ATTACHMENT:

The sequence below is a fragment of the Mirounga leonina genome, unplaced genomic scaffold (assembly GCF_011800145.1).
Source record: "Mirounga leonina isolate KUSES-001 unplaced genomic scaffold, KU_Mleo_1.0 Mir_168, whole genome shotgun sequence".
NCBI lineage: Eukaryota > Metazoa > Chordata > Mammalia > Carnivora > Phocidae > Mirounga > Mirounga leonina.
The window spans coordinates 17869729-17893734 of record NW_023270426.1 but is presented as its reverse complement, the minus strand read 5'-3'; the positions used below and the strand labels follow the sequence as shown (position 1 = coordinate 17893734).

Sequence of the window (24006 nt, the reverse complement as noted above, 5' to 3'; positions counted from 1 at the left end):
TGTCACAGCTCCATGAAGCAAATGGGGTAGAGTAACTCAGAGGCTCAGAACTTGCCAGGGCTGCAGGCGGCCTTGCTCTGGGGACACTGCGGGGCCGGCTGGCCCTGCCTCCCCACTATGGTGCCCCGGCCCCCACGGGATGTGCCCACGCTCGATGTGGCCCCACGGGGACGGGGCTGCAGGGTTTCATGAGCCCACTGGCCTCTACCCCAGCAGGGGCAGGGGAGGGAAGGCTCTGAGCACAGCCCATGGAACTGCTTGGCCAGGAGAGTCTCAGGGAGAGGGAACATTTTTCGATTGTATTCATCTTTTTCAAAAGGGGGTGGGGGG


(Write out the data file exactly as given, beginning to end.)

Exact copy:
The sequence below is a fragment of the Mirounga leonina genome, unplaced genomic scaffold (assembly GCF_011800145.1).
Source record: "Mirounga leonina isolate KUSES-001 unplaced genomic scaffold, KU_Mleo_1.0 Mir_168, whole genome shotgun sequence".
NCBI lineage: Eukaryota > Metazoa > Chordata > Mammalia > Carnivora > Phocidae > Mirounga > Mirounga leonina.
The window spans coordinates 17869729-17893734 of record NW_023270426.1 but is presented as its reverse complement, the minus strand read 5'-3'; the positions used below and the strand labels follow the sequence as shown (position 1 = coordinate 17893734).

Sequence of the window (24006 nt, the reverse complement as noted above, 5' to 3'; positions counted from 1 at the left end):
TGTCACAGCTCCATGAAGCAAATGGGGTAGAGTAACTCAGAGGCTCAGAACTTGCCAGGGCTGCAGGCGGCCTTGCTCTGGGGACACTGCGGGGCCGGCTGGCCCTGCCTCCCCACTATGGTGCCCCGGCCCCCACGGGATGTGCCCACGCTCGATGTGGCCCCACGGGGACGGGGCTGCAGGGTTTCATGAGCCCACTGGCCTCTACCCCAGCAGGGGCAGGGGAGGGAAGGCTCTGAGCACAGCCCATGGAACTGCTTGGCCAGGAGAGTCTCAGGGAGAGGGAACATTTTTCGATTGTATTCATCTTTTTCAAAAGGGGGTGGGGGG